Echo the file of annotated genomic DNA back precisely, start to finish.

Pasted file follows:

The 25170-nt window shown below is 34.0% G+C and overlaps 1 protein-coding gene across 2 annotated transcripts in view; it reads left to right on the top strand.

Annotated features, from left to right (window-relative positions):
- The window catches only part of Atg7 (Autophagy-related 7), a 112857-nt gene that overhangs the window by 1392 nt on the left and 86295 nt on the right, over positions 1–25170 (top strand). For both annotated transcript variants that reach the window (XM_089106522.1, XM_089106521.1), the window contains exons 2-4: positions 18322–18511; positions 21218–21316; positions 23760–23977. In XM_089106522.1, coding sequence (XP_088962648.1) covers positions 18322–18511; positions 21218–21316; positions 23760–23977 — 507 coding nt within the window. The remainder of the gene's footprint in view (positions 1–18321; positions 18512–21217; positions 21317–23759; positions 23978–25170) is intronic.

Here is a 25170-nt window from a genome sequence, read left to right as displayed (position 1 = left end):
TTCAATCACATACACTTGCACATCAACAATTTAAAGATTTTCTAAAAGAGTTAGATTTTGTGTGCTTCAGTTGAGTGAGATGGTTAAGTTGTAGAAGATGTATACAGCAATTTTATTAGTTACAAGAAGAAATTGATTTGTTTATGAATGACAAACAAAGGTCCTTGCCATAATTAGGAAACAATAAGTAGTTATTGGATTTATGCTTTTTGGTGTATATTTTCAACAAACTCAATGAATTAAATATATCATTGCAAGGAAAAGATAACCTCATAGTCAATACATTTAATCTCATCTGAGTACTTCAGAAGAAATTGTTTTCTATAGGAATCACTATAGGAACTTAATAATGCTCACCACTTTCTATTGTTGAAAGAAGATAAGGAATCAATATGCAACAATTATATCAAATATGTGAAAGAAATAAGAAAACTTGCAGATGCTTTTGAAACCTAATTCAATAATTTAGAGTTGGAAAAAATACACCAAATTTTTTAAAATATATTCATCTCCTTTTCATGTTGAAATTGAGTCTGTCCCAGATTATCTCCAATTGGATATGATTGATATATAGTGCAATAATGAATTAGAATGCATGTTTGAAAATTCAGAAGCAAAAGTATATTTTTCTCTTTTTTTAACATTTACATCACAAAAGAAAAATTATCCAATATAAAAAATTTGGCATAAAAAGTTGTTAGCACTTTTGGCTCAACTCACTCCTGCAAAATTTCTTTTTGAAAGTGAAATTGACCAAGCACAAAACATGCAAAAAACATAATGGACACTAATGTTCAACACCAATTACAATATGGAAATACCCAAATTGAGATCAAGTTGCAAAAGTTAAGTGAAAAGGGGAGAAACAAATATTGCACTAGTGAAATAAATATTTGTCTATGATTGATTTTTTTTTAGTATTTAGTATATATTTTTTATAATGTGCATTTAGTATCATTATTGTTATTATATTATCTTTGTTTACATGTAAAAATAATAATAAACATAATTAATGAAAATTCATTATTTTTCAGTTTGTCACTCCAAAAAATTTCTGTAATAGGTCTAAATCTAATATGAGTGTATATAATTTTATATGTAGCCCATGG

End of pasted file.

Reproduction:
The 25170-nt window shown below is 34.0% G+C and overlaps 1 protein-coding gene across 2 annotated transcripts in view; it reads left to right on the top strand.

Annotated features, from left to right (window-relative positions):
- The window catches only part of Atg7 (Autophagy-related 7), a 112857-nt gene that overhangs the window by 1392 nt on the left and 86295 nt on the right, over positions 1–25170 (top strand). For both annotated transcript variants that reach the window (XM_089106522.1, XM_089106521.1), the window contains exons 2-4: positions 18322–18511; positions 21218–21316; positions 23760–23977. In XM_089106522.1, coding sequence (XP_088962648.1) covers positions 18322–18511; positions 21218–21316; positions 23760–23977 — 507 coding nt within the window. The remainder of the gene's footprint in view (positions 1–18321; positions 18512–21217; positions 21317–23759; positions 23978–25170) is intronic.

Here is a 25170-nt window from a genome sequence, read left to right as displayed (position 1 = left end):
TTCAATCACATACACTTGCACATCAACAATTTAAAGATTTTCTAAAAGAGTTAGATTTTGTGTGCTTCAGTTGAGTGAGATGGTTAAGTTGTAGAAGATGTATACAGCAATTTTATTAGTTACAAGAAGAAATTGATTTGTTTATGAATGACAAACAAAGGTCCTTGCCATAATTAGGAAACAATAAGTAGTTATTGGATTTATGCTTTTTGGTGTATATTTTCAACAAACTCAATGAATTAAATATATCATTGCAAGGAAAAGATAACCTCATAGTCAATACATTTAATCTCATCTGAGTACTTCAGAAGAAATTGTTTTCTATAGGAATCACTATAGGAACTTAATAATGCTCACCACTTTCTATTGTTGAAAGAAGATAAGGAATCAATATGCAACAATTATATCAAATATGTGAAAGAAATAAGAAAACTTGCAGATGCTTTTGAAACCTAATTCAATAATTTAGAGTTGGAAAAAATACACCAAATTTTTTAAAATATATTCATCTCCTTTTCATGTTGAAATTGAGTCTGTCCCAGATTATCTCCAATTGGATATGATTGATATATAGTGCAATAATGAATTAGAATGCATGTTTGAAAATTCAGAAGCAAAAGTATATTTTTCTCTTTTTTTAACATTTACATCACAAAAGAAAAATTATCCAATATAAAAAATTTGGCATAAAAAGTTGTTAGCACTTTTGGCTCAACTCACTCCTGCAAAATTTCTTTTTGAAAGTGAAATTGACCAAGCACAAAACATGCAAAAAACATAATGGACACTAATGTTCAACACCAATTACAATATGGAAATACCCAAATTGAGATCAAGTTGCAAAAGTTAAGTGAAAAGGGGAGAAACAAATATTGCACTAGTGAAATAAATATTTGTCTATGATTGATTTTTTTTTAGTATTTAGTATATATTTTTTATAATGTGCATTTAGTATCATTATTGTTATTATATTATCTTTGTTTACATGTAAAAATAATAATAAACATAATTAATGAAAATTCATTATTTTTCAGTTTGTCACTCCAAAAAATTTCTGTAATAGGTCTAAATCTAATATGAGTGTATATAATTTTATATGTAGCCCATGG